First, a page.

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Hoffmann, R. A wiki for the life sciences where authorship matters. Nature Genetics (2008)

The salivary catechol oxidase/peroxidase activities of the mosquito Anopheles albimanus.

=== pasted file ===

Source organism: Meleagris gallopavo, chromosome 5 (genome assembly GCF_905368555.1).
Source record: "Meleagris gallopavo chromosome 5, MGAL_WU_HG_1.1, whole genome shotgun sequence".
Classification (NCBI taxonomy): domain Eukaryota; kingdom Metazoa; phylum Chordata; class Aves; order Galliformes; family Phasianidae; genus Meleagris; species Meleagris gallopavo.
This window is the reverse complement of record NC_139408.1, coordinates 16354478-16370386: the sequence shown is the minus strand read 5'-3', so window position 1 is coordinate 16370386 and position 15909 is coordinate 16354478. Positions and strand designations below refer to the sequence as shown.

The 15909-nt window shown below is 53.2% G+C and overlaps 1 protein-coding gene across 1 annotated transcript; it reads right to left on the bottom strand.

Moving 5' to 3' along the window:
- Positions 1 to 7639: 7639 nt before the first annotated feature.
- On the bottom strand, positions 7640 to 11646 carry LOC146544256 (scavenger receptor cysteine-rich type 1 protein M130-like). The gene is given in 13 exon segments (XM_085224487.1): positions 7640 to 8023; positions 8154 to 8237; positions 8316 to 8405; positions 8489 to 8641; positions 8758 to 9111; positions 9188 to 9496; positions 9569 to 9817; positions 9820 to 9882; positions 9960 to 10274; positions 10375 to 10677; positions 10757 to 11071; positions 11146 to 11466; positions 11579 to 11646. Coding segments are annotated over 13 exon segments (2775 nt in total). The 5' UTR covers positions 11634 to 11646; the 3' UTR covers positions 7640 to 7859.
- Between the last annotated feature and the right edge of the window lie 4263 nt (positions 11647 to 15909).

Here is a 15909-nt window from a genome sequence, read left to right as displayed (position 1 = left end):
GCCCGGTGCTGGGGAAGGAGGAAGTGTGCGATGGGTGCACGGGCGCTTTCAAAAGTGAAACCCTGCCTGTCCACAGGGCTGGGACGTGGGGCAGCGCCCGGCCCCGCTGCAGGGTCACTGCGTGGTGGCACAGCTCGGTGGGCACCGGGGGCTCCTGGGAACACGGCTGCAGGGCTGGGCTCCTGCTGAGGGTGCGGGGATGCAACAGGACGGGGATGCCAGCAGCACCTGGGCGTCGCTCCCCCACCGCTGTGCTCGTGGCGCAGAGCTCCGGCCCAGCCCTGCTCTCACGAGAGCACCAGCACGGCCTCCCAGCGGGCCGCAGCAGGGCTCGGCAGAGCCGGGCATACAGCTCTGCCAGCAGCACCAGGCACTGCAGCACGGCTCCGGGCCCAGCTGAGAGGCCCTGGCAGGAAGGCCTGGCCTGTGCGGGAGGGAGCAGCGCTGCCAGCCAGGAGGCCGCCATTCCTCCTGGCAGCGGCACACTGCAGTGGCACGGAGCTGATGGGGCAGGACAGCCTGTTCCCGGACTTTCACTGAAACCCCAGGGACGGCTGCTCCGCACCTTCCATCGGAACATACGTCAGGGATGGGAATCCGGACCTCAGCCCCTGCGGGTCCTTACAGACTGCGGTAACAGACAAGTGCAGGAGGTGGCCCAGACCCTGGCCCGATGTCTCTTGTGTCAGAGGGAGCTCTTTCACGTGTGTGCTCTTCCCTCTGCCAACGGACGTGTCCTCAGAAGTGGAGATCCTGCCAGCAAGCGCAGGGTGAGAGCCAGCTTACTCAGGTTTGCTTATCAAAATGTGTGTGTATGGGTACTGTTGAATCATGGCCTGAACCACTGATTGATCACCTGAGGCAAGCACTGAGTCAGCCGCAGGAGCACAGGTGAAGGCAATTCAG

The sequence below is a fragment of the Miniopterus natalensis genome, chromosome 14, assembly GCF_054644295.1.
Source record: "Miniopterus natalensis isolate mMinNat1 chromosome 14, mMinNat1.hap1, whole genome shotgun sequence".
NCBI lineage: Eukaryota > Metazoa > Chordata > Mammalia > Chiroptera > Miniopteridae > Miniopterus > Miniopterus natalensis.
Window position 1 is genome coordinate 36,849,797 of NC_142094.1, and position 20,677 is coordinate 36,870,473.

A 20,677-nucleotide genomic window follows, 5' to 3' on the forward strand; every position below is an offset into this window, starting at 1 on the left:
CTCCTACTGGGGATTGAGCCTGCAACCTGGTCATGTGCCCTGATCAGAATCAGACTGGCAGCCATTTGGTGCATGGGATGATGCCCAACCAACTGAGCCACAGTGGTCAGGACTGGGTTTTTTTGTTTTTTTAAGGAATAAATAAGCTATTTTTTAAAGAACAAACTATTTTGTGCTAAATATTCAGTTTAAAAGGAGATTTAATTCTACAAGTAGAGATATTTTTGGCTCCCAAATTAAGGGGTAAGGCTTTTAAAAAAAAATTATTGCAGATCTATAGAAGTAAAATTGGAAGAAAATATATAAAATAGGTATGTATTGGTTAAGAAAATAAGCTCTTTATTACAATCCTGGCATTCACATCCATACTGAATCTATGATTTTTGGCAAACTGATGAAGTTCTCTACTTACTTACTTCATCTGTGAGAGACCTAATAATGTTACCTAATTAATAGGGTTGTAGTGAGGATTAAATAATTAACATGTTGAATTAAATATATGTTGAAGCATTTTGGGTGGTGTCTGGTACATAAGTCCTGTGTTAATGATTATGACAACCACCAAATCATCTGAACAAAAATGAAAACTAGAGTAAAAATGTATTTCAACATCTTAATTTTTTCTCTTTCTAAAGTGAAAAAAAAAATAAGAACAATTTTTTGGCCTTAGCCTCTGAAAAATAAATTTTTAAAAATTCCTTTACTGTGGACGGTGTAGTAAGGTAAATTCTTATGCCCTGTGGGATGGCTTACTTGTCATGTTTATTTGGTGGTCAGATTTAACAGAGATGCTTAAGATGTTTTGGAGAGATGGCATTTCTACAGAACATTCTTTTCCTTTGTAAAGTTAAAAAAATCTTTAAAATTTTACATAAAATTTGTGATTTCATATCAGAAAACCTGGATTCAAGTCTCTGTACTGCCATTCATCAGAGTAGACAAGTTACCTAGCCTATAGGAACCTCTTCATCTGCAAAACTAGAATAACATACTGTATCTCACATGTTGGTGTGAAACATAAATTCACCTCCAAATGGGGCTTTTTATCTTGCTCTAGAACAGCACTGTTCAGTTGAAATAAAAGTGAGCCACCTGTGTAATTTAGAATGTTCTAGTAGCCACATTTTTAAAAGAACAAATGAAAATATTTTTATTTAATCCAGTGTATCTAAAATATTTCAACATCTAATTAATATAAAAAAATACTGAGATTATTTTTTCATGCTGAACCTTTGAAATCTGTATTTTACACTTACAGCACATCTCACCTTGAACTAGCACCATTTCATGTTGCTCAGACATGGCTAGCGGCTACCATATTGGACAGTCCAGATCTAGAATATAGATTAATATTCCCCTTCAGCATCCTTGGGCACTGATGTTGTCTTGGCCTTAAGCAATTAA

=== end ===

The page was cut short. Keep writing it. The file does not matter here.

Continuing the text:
Salivary gland homogenates from adult female Anopheles albimanus mosquitoes relaxed aortic rings preconstricted with noradrenaline (NA). This relaxation is slow and is due to destruction of NA. Incubation of NA with the homogenate yielded a product with a spectrum consistent with the corresponding adrenochrome. Oxidation of NA was enhanced by a superoxide generation system and inhibited by the combined action of superoxide dismutase and catalase. Additionally, peroxidase activity on both synthetic (o-dianisidine) and biologically active (serotonin) substrates was also present in the salivary gland homogenates, this latter activity requiring hydrogen peroxide. Noradrenaline oxidation, serotonin and o-dianisidine peroxidation and vasodilation all co-elute with a heme protein of relative molecular mass 50,000, as determined by molecular sieving chromatography. Peroxidase activity was localized in the posterior (female-specific) lobes of salivary glands and was also detected in nitrocellulose membranes probed by hungry mosquitoes. Protein and peroxidase activities were significantly lower in salivary glands of mosquitoes after probing and feeding on blood. It is suggested that adult female Anopheles albimanus mosquitoes contain a salivary heme peroxidase that functions during blood finding and blood feeding by destroying hemostatically active biogenic amines released by the vertebrate host during tissue destruction.[1]


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